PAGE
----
PurelyFunctional.tv Newsletter 395: types depend on context

Issue 395 - September 14, 2020 · Archives · Subscribe

Clojure Tip 💡

types depend on context

Longtime reader Tim Cross mentioned something important in response to my last newsletter. He said that when forced to use JavaScript, he prefers types (from TypeScript). On the other hand, he doesn't encounter nearly as many type errors in ClojureScript as he does in JavaScript. It's interesting to think about typed vs untyped as one aspect of overall language design. What are the aspects of a language that would make a type system less useful, to the point where having one would get in the way more than help?

I think one aspect is the abstractions over types that we have in Clojure. For instance, in Clojure, the sequence operations work on all collections, as well as Strings and nil. That abstraction lets us easily forget about the concrete types we have and think instead about sequence or non-sequence. Clojure provides a very useful handful of such abstractions and consistent operations over them.

Even still, we use fewer types in Clojure in general. At least it feels like we do. Strings, Numbers, Booleans, Vectors, Maps, etc. It's a small core list, then we have a few extra classes we might use in particular domains, such as URI or File. But otherwise, we're operating more on structure than on types.

I think Nil Punning has a lot to do with it as well. As we get more skilled in Clojure, we get a sense of what kinds of code will safely deal with nils without us doing anything. I wish it wasn't something you have to learn tacitly with a lot of experience. It's bad for beginners and it's not likely to be fixed or even documented because many people eventually grow out of it. But in my conversations with Clojurists, there seem to be people who complain a lot about NullPointerExceptions and those who don't encounter them that much. It would be really nice to figure out what secret they're using.

Finally, I think immutability plays a big role. Algorithms in a language like JavaScript often rely on local variables being set inside of conditionals. That means the type of the value in the variable changes depending on the branches that were executed. It's just easy to get things wrong with different types in different branches.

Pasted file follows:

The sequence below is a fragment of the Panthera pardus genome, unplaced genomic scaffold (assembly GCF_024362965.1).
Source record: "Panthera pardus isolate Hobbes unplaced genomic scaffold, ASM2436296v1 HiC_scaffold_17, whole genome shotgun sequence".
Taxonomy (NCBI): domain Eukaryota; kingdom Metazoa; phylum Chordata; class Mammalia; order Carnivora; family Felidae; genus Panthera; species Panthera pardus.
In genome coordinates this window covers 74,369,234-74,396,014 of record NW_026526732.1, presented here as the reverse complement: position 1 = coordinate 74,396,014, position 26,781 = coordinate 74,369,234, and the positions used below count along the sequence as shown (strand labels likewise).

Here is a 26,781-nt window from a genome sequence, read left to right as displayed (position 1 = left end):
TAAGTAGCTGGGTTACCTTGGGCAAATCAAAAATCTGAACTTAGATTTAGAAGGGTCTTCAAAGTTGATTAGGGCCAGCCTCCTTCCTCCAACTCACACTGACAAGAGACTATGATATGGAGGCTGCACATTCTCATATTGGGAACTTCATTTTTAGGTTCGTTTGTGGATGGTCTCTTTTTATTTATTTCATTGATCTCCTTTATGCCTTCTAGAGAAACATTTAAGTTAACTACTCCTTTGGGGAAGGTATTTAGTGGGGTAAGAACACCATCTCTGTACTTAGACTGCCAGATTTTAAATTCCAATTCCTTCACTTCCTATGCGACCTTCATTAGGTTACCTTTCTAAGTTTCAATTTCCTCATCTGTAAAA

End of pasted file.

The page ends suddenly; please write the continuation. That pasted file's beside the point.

I don't think I've really gotten to the bottom of why types don't feel so necessary in Clojure. Either way, it was worth exploring. But this idea does point to types being used as a bandaid, like linting, to enforce a good subset of a bad language. I wonder what a type system that made Clojure feel better would look like.

Quarantine update 😷

I know a lot of people are going through tougher times than I am. If you, for any reason, can't afford my courses, and you think the courses will help you, please hit reply and I will set you up. It's a small gesture I can make, but it might help.

I don't want to shame you or anybody that we should be using this time to work on our skills. The number one priority is your health and safety. I know I haven't been able to work very much, let alone learn some new skill. But if learning Clojure is important to you, and you can't afford it, just hit reply and I'll set you up. Keeping busy can keep us sane.

Also, if you just want to subscribe for a paid membership, I have opened them back up for the moment. Register here.

Stay healthy. Wash your hands. Stay at home. Wear a mask. Take care of loved ones.

Clojure Challenge 🤔

Last week's challenge

Issue 394

There were tons of clever ways to do FizzBuzz without conditionals or loops.

Please do participate in the discussion at the submission links above. It's active and it's a great way to get comments on your code.

This week's challenge

Big change: Please submit your solutions as comments on the gist linked below.


Well, it's Hurricane Season here in the Gulf South. But that's not the kind of seasons I'm talking about now.

Your job is to take a month (keyword) day (number) and a hemisphere (:north or :south) and determine which season it is (return a keyword), according to this handy table.

Start       End         North  South
March 1     May 31      Spring Autumn
June 1      August 31   Summer Winter
September 1 November 30 Autumn Spring
December 1  February 29 Winter Summer


(which-season :north :march 5) ;=> :spring
(which-season :south :december 25) ;=> :summer

Thanks to this site for the challenge idea where it is considered Hard level in JavaScript.

Please submit your solutions as comments to this gist. Discussion is welcome.

Big change: Please submit your solutions as comments on the gist linked above.

Rock on!
Eric Normand